If the Baltimore Ravens draft an edge rusher in the first round of the 2019 NFL Draft, how would that selection shape the look of the team's picks in the third and fourth rounds?
If the Ravens select an edge rusher at No. 22, who could it be?
Montez Sweat, Mississippi State: Could fall due to health concerns, but set the combine on fire and very productive in 2018.
Brian Burns, FSU: High, high upside, but scouts seemed split on his floor.
Clelin Ferrell, Clemson: 4-3 end who is strong at the point of attack and can collapse the pocket.
Chase Winovich, Michigan: Maybe the best all-around game of the group?
Jaylon Ferguson, Louisiana Tech: All-time sack leader in college football, but off-the-field issues make him likely to be a second- or third-round selection.
So, who would the third-round target be? (Remember, the Ravens currently do not have a second-round pick.)
The Ravens could target a wide receiver, linebacker or offensive lineman in Round 3. Here are some options for each position of need in the third round. The Ravens have two third-round picks (picks 85 and 102).
Emanuel Hall, Missouri
Miles Boykin, Notre Dame
J.J. Arcega-Whiteside, Stanford
Terry McLaurin, Ohio State
Bobby Okereke, Stanford
Drue Tranquill, Notre Dame
Joe Giles-Harris, Duke
Blake Cashman, Minnesota
Dru Samia, Oklahoma
David Edwards, Wisconsin
Nate Davis, Charlotte
Ben Powers, Oklahoma
Offensive line gets thin fast in this draft. Yes, there are players who could develop, but the middle of Round 2 is where sure-fire starters stop in 2019. I do like the upside of Davis in this round, though.
Receiver depth is strong in this year's draft, so if the Ravens decide to go this route, I would love to see them take two receivers between the third and fourth rounds.
Linebacker is not as deep this year, and if the Ravens are going to address that position in this draft, the third round is about the end of getting a potential starter for 2019. I am a big fan of Cashman here.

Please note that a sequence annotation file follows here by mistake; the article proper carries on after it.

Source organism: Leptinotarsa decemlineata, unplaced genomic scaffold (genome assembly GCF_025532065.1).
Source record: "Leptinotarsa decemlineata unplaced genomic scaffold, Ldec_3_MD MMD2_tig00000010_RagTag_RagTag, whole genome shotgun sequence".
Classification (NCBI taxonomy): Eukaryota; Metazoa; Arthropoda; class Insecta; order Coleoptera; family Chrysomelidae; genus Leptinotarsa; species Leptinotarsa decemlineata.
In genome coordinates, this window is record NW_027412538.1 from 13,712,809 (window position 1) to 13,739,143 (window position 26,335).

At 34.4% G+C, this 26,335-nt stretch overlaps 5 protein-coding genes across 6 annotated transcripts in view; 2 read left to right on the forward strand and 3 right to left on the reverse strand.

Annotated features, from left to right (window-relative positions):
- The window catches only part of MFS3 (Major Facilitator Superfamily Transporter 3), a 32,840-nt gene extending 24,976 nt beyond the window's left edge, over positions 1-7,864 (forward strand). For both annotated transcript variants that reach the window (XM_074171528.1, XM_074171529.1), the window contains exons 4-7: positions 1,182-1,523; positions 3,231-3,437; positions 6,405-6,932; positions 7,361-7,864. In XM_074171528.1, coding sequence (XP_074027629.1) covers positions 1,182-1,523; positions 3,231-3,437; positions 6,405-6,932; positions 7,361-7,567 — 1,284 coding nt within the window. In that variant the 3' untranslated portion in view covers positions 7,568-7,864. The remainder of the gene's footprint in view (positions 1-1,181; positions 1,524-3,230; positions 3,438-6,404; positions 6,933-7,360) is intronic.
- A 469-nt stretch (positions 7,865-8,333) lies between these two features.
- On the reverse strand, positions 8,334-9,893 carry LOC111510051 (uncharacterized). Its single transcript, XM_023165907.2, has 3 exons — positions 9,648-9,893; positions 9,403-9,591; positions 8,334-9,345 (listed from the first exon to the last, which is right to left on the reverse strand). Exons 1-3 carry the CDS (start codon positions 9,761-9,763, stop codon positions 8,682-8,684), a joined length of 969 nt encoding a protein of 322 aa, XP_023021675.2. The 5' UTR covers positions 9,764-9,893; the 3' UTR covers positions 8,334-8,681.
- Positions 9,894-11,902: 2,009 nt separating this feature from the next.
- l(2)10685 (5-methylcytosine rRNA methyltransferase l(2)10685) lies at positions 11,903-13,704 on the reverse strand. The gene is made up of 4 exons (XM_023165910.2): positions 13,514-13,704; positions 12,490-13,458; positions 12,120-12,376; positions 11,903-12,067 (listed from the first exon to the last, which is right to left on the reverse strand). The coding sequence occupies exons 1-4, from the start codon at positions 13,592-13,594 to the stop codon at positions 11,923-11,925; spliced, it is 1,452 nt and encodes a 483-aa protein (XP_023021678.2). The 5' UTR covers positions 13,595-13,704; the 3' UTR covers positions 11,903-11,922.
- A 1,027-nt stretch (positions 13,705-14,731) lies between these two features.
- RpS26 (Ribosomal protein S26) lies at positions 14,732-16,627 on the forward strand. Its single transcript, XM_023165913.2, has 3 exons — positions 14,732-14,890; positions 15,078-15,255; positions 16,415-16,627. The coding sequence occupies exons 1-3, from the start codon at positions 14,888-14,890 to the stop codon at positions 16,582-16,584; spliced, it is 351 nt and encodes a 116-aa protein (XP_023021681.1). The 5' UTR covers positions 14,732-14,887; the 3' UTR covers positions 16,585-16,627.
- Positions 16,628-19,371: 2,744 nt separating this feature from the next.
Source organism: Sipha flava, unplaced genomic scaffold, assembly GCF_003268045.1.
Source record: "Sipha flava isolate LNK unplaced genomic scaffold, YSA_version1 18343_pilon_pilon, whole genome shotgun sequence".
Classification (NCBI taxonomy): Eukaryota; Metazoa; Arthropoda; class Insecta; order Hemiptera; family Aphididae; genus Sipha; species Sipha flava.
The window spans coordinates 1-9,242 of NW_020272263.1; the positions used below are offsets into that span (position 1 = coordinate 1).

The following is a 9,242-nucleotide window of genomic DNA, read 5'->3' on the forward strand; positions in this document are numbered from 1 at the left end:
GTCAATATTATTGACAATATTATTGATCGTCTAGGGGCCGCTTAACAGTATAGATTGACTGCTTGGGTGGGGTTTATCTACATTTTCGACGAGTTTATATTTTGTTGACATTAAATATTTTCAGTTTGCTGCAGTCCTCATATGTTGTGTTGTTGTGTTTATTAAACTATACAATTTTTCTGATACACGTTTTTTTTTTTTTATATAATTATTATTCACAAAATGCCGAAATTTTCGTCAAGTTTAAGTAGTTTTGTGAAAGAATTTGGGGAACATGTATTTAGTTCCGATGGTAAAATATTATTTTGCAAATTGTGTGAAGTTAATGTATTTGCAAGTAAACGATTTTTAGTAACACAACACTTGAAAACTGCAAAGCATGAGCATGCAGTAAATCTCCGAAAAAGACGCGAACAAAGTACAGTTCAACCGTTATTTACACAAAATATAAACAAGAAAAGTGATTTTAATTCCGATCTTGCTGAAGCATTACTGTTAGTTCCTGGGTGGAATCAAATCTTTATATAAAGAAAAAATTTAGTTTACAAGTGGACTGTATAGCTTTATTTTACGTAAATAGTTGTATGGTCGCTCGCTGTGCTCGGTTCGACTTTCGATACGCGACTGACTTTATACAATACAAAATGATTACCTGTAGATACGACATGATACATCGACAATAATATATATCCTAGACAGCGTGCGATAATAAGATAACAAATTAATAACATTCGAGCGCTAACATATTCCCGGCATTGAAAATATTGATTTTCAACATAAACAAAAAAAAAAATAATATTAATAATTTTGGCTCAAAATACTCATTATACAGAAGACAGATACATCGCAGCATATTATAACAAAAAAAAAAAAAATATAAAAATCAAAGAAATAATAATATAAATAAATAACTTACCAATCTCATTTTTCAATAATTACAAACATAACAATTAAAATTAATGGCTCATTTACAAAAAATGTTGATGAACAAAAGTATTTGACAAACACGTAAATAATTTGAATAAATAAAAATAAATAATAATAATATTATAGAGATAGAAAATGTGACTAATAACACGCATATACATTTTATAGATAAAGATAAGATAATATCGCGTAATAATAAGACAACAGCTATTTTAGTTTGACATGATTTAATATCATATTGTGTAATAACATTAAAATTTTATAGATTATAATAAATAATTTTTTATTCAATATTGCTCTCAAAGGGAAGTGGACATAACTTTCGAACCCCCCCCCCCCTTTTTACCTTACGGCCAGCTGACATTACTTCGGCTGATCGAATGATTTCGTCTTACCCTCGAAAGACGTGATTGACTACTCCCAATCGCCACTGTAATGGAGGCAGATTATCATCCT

The Ravens have two picks in the fourth round as well. Here are some options for each position of need in the fourth round.
Antoine Wesley, Texas Tech
DaMarkus Lodge, Mississippi
Stanley Morgan Jr., Nebraska
Jakobi Meyers, NC State
David Long Jr., West Virginia
Sione Takitaki, BYU
Gary Johnson, Texas
Connor McGovern, Penn State
Ross Pierschbacher, Alabama
Phil Haynes, Wake Forest
Bobby Evans, Oklahoma
Should the Ravens wait for offensive line help, I think Haynes is a sleeper who would be a solid addition in the fourth. McGovern and Evans could contribute if need be, but they'd be backups to start.
Again, as far as the depth goes, I still love the receiver class in the fourth round more than the linebacker and offensive line classes. Takitaki is a solid prospect at the linebacker position, as is Long. Other than that, the perceived group available in the fourth round at linebacker and offensive line is underwhelming.
Now, the Ravens could certainly draft other positions with their top five picks, and running back may be a best-player-available type selection, but they could attack their biggest needs early in the draft. The Ravens have a poor track record (to be nice) of drafting wide receivers, especially in Round 1, but the team must improve the position. Sometimes you just can't wait until the fifth round of a draft to do so.